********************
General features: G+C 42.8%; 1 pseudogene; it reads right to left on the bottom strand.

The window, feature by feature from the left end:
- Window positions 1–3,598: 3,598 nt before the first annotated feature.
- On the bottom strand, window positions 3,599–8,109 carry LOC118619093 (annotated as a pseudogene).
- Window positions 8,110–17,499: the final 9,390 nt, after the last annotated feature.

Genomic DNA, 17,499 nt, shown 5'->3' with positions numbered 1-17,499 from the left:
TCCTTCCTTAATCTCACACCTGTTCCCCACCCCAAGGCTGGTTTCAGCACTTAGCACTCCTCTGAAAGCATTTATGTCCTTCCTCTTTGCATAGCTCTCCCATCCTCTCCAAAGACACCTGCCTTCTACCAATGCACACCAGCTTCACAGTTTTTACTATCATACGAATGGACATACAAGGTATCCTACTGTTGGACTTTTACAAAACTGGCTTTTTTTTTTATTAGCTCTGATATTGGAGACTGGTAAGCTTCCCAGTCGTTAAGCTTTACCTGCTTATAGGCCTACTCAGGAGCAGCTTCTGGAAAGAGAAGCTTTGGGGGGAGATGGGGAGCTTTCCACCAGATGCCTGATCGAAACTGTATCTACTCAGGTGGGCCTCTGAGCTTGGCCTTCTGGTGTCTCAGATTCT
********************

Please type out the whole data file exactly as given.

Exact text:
General features: G+C 42.8%; 1 pseudogene; it reads right to left on the bottom strand.

The window, feature by feature from the left end:
- Window positions 1–3,598: 3,598 nt before the first annotated feature.
- On the bottom strand, window positions 3,599–8,109 carry LOC118619093 (annotated as a pseudogene).
- Window positions 8,110–17,499: the final 9,390 nt, after the last annotated feature.

Genomic DNA, 17,499 nt, shown 5'->3' with positions numbered 1-17,499 from the left:
TCCTTCCTTAATCTCACACCTGTTCCCCACCCCAAGGCTGGTTTCAGCACTTAGCACTCCTCTGAAAGCATTTATGTCCTTCCTCTTTGCATAGCTCTCCCATCCTCTCCAAAGACACCTGCCTTCTACCAATGCACACCAGCTTCACAGTTTTTACTATCATACGAATGGACATACAAGGTATCCTACTGTTGGACTTTTACAAAACTGGCTTTTTTTTTTATTAGCTCTGATATTGGAGACTGGTAAGCTTCCCAGTCGTTAAGCTTTACCTGCTTATAGGCCTACTCAGGAGCAGCTTCTGGAAAGAGAAGCTTTGGGGGGAGATGGGGAGCTTTCCACCAGATGCCTGATCGAAACTGTATCTACTCAGGTGGGCCTCTGAGCTTGGCCTTCTGGTGTCTCAGATTCT